Category Archives: Twitter

Dear CSTD…why you should stop talking about Learning Styles

While this response is directed to the good folks at CSTD, I leave it as a public artifact for those interested in the whole Learning Styles thing.

There was a time when I admit that I subscribed to the concept of Learning Styles. I also understand why there’s an instinctive sense-making and buy-in when people look at it. Whether you subscribe to Kolb (1984) or to the VAK theory, we generally accept that people tend to learn in different ways.

Yes.

But… Read the rest of this entry

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Storify – My Test Drive

While I grabbed a Storify account some time back, I hadn’t really done much more than explore it at a fairly basic level. However, I finally took the plunge and decided to take a new approach to summarizing one of my favourite PLN discussions, #chat2lrn.

In concept, the Storify concept is simple: search for whatever you want, and turn it into a “story” of related events, news items, media clips, whatever.   Add in your own commentary, reassemble at will, and you can create your very own amalgamated/aggregated digital artifact.

This was a good learning experience for me because I wanted to find a way to catch up on the tweets and draw some of my own conclusions, particularly because I wasn’t able to stay for the whole chat. Read the rest of this entry

Rapid ID and Rapid Dev? Yes! But…

Thanks (yet again) to Twitter, I came across a post by Karen from Langevin Learning Services (@karencar_ID) who shared an offering from the folks at Bottom Line Performance in Indianapolis (@BLPIndy). The substance of this post was whether or not Rapid Design and Rapid Development were possible. BLP’s inspiration was another entry from the widely read Rapid e-Learning Blog.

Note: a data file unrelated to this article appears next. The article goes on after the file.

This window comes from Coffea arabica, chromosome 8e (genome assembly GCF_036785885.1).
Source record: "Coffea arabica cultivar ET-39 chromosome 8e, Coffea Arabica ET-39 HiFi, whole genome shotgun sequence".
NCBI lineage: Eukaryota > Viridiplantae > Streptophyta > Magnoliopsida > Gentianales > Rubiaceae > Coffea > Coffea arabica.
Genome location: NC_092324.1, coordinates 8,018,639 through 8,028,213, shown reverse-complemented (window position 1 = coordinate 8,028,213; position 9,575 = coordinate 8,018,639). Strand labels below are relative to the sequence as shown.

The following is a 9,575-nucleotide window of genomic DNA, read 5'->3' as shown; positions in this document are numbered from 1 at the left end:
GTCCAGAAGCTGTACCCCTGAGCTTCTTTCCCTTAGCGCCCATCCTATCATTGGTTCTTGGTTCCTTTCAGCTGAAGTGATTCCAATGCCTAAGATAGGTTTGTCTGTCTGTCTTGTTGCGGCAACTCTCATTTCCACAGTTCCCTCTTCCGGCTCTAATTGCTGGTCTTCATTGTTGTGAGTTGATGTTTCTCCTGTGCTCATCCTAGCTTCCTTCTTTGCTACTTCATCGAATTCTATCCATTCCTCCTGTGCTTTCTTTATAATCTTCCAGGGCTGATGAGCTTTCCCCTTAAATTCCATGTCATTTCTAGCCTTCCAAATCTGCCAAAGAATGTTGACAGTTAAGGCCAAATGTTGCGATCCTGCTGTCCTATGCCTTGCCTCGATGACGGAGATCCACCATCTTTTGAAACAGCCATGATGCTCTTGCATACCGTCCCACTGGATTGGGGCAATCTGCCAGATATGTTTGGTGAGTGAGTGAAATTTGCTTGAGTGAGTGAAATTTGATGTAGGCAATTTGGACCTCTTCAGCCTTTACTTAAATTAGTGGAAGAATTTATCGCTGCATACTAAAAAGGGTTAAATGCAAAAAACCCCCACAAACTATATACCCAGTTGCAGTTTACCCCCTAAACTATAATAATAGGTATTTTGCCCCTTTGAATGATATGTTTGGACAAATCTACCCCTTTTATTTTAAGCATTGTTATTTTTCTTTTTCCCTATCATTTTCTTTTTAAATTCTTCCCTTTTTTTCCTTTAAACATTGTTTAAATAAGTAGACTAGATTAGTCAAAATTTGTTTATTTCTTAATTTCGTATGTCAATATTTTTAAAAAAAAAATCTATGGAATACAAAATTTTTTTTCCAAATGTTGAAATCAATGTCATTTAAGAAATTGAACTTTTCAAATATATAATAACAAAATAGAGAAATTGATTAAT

My immediate reaction was, “Yes, but, there are some caveats.”

Read the rest of this entry

Hell hath no fury like Intellectual Property unattributed

I’ve been witness to an interesting couple of hours on Twitter.

A L&D consultancy network (who shall remain @Gilfuseducation) has an extensive “industry news” section. There’s just one problem with it: much of the content has been scraped from other sources. Here’s one example from Alan Levine’s cogdogblog. Read the rest of this entry

Visual Note-Taking

While I haven’t digested this article in its entirety, I’m seeing more and more of these kinds of approaches to note-taking and information mapping. I’ll add some comments later, but this was simply too fantastic a post NOT to reblog. Thanks, Jackie!

User Generated Education

As should be the case, there is ongoing discussion among educators about the skills that should be taught to their learners.  One such skill is note-taking.  Note-taking is typically classified as a study skill and taught as it has been through the history of institutionalized education – the outline.